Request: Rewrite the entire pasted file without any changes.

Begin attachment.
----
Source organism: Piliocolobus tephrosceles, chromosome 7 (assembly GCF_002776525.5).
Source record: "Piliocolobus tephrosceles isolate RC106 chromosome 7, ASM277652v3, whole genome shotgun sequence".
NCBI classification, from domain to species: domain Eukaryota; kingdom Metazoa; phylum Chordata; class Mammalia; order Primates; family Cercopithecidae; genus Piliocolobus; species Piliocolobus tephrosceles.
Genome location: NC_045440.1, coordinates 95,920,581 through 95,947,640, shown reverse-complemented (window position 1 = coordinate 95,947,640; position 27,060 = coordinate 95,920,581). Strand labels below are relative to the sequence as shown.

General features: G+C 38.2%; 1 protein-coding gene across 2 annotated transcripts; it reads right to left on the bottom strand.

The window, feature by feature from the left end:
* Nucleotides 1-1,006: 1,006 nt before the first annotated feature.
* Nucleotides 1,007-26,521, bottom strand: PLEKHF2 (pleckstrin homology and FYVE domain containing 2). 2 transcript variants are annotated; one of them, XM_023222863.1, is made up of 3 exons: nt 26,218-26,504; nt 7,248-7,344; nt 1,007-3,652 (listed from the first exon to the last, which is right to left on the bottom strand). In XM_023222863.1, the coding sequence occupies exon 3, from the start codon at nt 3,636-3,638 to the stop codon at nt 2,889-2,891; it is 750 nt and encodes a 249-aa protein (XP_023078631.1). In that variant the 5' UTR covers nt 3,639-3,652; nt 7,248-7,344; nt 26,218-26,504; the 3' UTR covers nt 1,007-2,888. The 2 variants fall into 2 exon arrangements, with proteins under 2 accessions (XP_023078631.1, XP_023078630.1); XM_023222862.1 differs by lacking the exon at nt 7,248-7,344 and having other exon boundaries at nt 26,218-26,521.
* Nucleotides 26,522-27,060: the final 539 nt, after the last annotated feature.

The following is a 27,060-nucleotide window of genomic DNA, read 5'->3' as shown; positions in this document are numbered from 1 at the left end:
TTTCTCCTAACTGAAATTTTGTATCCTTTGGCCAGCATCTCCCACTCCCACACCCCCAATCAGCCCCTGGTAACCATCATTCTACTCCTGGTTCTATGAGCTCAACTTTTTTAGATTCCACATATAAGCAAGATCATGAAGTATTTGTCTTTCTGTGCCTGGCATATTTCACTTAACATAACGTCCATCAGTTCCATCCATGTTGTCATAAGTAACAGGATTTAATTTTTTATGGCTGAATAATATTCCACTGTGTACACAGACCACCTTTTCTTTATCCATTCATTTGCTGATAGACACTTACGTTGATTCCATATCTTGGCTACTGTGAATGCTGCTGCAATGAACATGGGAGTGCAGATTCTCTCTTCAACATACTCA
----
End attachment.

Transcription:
Source organism: Piliocolobus tephrosceles, chromosome 7 (assembly GCF_002776525.5).
Source record: "Piliocolobus tephrosceles isolate RC106 chromosome 7, ASM277652v3, whole genome shotgun sequence".
NCBI classification, from domain to species: domain Eukaryota; kingdom Metazoa; phylum Chordata; class Mammalia; order Primates; family Cercopithecidae; genus Piliocolobus; species Piliocolobus tephrosceles.
Genome location: NC_045440.1, coordinates 95,920,581 through 95,947,640, shown reverse-complemented (window position 1 = coordinate 95,947,640; position 27,060 = coordinate 95,920,581). Strand labels below are relative to the sequence as shown.

General features: G+C 38.2%; 1 protein-coding gene across 2 annotated transcripts; it reads right to left on the bottom strand.

The window, feature by feature from the left end:
* Nucleotides 1-1,006: 1,006 nt before the first annotated feature.
* Nucleotides 1,007-26,521, bottom strand: PLEKHF2 (pleckstrin homology and FYVE domain containing 2). 2 transcript variants are annotated; one of them, XM_023222863.1, is made up of 3 exons: nt 26,218-26,504; nt 7,248-7,344; nt 1,007-3,652 (listed from the first exon to the last, which is right to left on the bottom strand). In XM_023222863.1, the coding sequence occupies exon 3, from the start codon at nt 3,636-3,638 to the stop codon at nt 2,889-2,891; it is 750 nt and encodes a 249-aa protein (XP_023078631.1). In that variant the 5' UTR covers nt 3,639-3,652; nt 7,248-7,344; nt 26,218-26,504; the 3' UTR covers nt 1,007-2,888. The 2 variants fall into 2 exon arrangements, with proteins under 2 accessions (XP_023078631.1, XP_023078630.1); XM_023222862.1 differs by lacking the exon at nt 7,248-7,344 and having other exon boundaries at nt 26,218-26,521.
* Nucleotides 26,522-27,060: the final 539 nt, after the last annotated feature.

The following is a 27,060-nucleotide window of genomic DNA, read 5'->3' as shown; positions in this document are numbered from 1 at the left end:
TTTCTCCTAACTGAAATTTTGTATCCTTTGGCCAGCATCTCCCACTCCCACACCCCCAATCAGCCCCTGGTAACCATCATTCTACTCCTGGTTCTATGAGCTCAACTTTTTTAGATTCCACATATAAGCAAGATCATGAAGTATTTGTCTTTCTGTGCCTGGCATATTTCACTTAACATAACGTCCATCAGTTCCATCCATGTTGTCATAAGTAACAGGATTTAATTTTTTATGGCTGAATAATATTCCACTGTGTACACAGACCACCTTTTCTTTATCCATTCATTTGCTGATAGACACTTACGTTGATTCCATATCTTGGCTACTGTGAATGCTGCTGCAATGAACATGGGAGTGCAGATTCTCTCTTCAACATACTCA